Manwich, the commercial variety of sloppy joes, was always a treat when I was growing up. It took me forever to realize that you can make them yourself.

So, not only are sloppy joes a time-honored tradition, they're quite easy to prepare. Essentially, it's "brown meat, add stuff, cook, serve". Only ramen's easier than that but here are some instructions you can follow if yer not so daring..

what you'll need

what to do

  1. In a large pan, brown meat until no longer pink. Be sure to break up the meat and drain it of the grease.
  2. When the meat is halfway cooked, add in the chopped onions. (You may want to add one clove of garlic to the mix for a little more kick in the sauce.)
  3. Combine all of the liquids and seasonings and add to the pan. Cook, uncovered for about 20-30 minutes on low heat.
  4. After most of the water has evaporated, it should be pretty thick. Let cool for about 2 minutes. Serve on toasted buns. Enjoy.

Sloppy Joe is a nickname in Australia for a type of thick fleecy windbreaker/sweater, machine knitted and with slightly elasticised cuffs and hem. Also known as a windcheater (pron: winn-sheeter)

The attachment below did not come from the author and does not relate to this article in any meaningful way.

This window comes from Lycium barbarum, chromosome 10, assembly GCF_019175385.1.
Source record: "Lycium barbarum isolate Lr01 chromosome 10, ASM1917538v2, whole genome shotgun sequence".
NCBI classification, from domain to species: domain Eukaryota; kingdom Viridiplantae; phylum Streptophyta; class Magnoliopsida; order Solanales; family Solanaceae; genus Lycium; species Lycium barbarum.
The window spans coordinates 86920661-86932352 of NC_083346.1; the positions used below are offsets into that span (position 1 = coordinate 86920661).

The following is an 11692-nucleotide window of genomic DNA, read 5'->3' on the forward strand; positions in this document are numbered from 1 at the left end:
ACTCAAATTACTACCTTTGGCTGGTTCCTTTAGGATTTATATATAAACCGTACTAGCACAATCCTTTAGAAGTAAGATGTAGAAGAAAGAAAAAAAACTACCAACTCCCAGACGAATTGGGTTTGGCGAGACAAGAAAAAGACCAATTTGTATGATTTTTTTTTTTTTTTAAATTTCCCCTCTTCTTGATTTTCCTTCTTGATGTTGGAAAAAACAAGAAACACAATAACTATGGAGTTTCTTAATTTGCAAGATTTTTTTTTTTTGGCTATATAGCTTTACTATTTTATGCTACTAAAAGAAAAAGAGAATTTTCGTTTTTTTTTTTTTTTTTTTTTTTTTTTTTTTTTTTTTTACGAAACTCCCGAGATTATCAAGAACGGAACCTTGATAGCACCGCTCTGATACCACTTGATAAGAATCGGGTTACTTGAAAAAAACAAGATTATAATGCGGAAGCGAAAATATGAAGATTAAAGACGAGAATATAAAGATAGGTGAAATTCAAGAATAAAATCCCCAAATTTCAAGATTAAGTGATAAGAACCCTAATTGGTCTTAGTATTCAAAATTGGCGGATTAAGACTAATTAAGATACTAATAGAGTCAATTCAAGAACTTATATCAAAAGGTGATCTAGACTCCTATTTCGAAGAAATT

Sloppy joes are a form of meat sandwich halfway between a barbecue sandwich and a hamburger. In composition, sloppy joe sauce is very similar to spaghetti without the pasta. According to, the etymology of the name is uncertain (though it is presumably named after someone named Joe) save that the word, and presumably the dish, originated in 1961. However, the "sloppy" part seems obvious, as it is nearly impossible to eat a sloppy joe without dripping some of the sauce onto one's plate (or, if one is not careful, one's lap). This is one of the easiest and most economical types of bachelor food to prepare; the leftovers can provide several meals, especially if stored properly in Tupperware or Rubbermaid containers.

Though the recipe in another writeup under this node seems like a good one, it really isn't necessary to go to that much trouble. A surprisingly good (not to mention easy and cheap) batch of sloppy joes can be made by buying a dry sloppy joe spice packet at your grocery store. Such packets typically require a pound of ground beef (use ground chuck or ground round if you can; they're not that much more expensive and they have less fat to drain), a can of tomato paste, some water, and seasoning to taste (this noder particularly recommends a dash of Sriracha hot sauce). It is also not necessary to buy a name brand (such as Manwich) of sloppy joe sauce; generic store brands taste about the same and cost less money. In this noder's experience, the canned sauce tends to produce a much runnier sauce than the dry packet; thus the extra work of mixing in the tomato paste and water brings a more desirable meal. Also, fresh store bakery kaiser rolls or onion buns make a much more satifying sandwich than pre-packaged hamburger buns.

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